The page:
Manezinho Araújo also worked as a journalist on radio and in the press, writing the column Rua do Pimenta in the magazine Revista do Rádio.

Some of his songs with Fernando Lobo were Cuma é o nome dele? [Whatz His Name?], Maria roxa [Purple Maria], Pra onde vai valente? [Where Are You Going Tough Guy?], De jeito nenhum [No Way], Ai, ai, ui, ui, Carrité do coroné, Vatapá, Amô de rede [Hammock Love], Tamanqueiro, and Vapó de caragola. With Ismael Neto, Manezinho composed Suspiro que vai e vem [Whisper That Comes and Goes]; with Hervê Clodovil, Rua do sol [Street of the Sun], Tem dó [Have Mercy] and A saudade é de matar [Longing Kills]; and with Carvalinho, Ele [He].

In addition to these songs, Manezinho Araújo composed Ai, cachaça!, A nêga do doce, Não sei a hora [I Don’t Know the Time], Como tem Zé na Paraíba [So Many Joes in Paraíba], Na base da chinela [In the Sole of the Slipper], Não entendo essa mulher [I Don’t Understand This Woman], Quadro negro [Blackboard] and Baião do bambolê.

In 1954, at the age of 44, the composer left the music saying that he had “hung up his boots.” As a farewell, he held a great concert at the Tijuca Tennis Club.

Manezinho, however, being a polyvalent and special being, began to devote himself to painting in the early 1960s. It all began when his wife acquired an English engraving to decorate the house. Manezinho looked at the picture and said: “I can do better than that!” to which Dona Lalá responded at once: “Then do it!”

The big challenge was coming. Self-taught, and saying “blind in technique,” Manezinho began with watercolour and gouache without any guidance, culminating in oil painting when his wife gave him a set of paints for his birthday. In pure primitive style, the artist painted scenes of childhood, youth and maturity on the canvas, depicting the roots of Northeast Brazil. He painted cities, landscapes, stilt houses, boatmen, marinas, fishermen and Bahia women.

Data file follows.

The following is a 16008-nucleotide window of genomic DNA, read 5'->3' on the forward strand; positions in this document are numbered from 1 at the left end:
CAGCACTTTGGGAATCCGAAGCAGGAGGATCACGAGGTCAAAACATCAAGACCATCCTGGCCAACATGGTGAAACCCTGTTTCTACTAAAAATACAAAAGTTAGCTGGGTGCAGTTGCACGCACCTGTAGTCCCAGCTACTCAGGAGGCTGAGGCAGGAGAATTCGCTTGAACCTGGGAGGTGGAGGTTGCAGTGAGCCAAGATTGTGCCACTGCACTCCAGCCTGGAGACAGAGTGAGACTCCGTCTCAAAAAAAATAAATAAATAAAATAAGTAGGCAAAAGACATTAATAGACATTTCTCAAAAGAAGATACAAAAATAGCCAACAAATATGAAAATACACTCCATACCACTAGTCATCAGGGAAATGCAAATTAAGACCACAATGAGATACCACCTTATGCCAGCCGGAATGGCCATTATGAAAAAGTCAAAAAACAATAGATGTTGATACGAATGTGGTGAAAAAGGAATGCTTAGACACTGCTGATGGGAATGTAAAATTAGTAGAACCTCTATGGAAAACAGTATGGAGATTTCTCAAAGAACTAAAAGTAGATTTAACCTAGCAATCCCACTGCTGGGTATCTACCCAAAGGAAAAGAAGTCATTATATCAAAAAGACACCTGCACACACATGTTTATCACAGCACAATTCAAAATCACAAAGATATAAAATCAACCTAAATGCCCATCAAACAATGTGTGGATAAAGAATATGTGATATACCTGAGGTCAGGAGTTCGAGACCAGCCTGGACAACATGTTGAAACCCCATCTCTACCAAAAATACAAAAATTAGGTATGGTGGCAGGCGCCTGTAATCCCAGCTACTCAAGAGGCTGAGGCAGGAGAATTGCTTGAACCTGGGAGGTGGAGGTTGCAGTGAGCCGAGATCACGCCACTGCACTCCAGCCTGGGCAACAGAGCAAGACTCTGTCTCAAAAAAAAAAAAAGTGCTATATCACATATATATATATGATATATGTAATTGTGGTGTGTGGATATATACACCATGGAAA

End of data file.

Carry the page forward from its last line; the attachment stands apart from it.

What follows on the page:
So from being a famous singer, Manezinho Araújo became one of the most respected artists in Brazil, when it comes to primitive style. He held more than thirty exhibitions and his paintings have always sold well. Some of his paintings are found in regional museums, such as São Luís (MA), Araxá (MG), Feira de Santana (BA). Two of his prints by are even exhibited in the museum of the Calouste Gulbenkian Foundation, in Lisbon, Portugal.

Manezinho Araújo died in São Paulo on 23 May 1993.


Recife, 6 April 2004.
(Updated on 8 October 2009).
Translated by Peter Leamy, December 2016.


sources consulted

ACERVO da Fonoteca da Fundação Joaquim Nabuco, até 2003.

LUCCA JÚNIOR, Domingos de. As três artes de Manezinho Araújo. City News, São Paulo, ano 12, n. 636, 20 dez. 1977. Cidade em Notícias, p. 72.

MANEZINHO Araújo (Manuel Pereira de Araújo). [S.n. t.]. Acervo da Fonoteca da Fundação Joaquim Nabuco. Mimeografado.

MANEZINHO Araújo, profissão artista. Diario de Pernambuco, Recife, 31 maio 1981. Viver, secção B, p. 1.

MARCONDES, Marcos Antônio (Org.). Enciclopédia da música brasileira: erudita, folclórica e popular. 2. ed. São Paulo: Art Editora, 1998.

MARCONI, Celso. Manezinho Araújo, ladrão de purezas. Jornal do Commercio, Recife, 31 maio 1981. Artes plásticas, p. 3.

how to quote this text

Source: VAINSENCHER, Semira Adler. Manezinho Araújo. Pesquisa Escolar Online, Fundação Joaquim Nabuco, Recife. Disponível em: <>. Acesso em: dia  mês ano. Ex: 6 ago. 2009.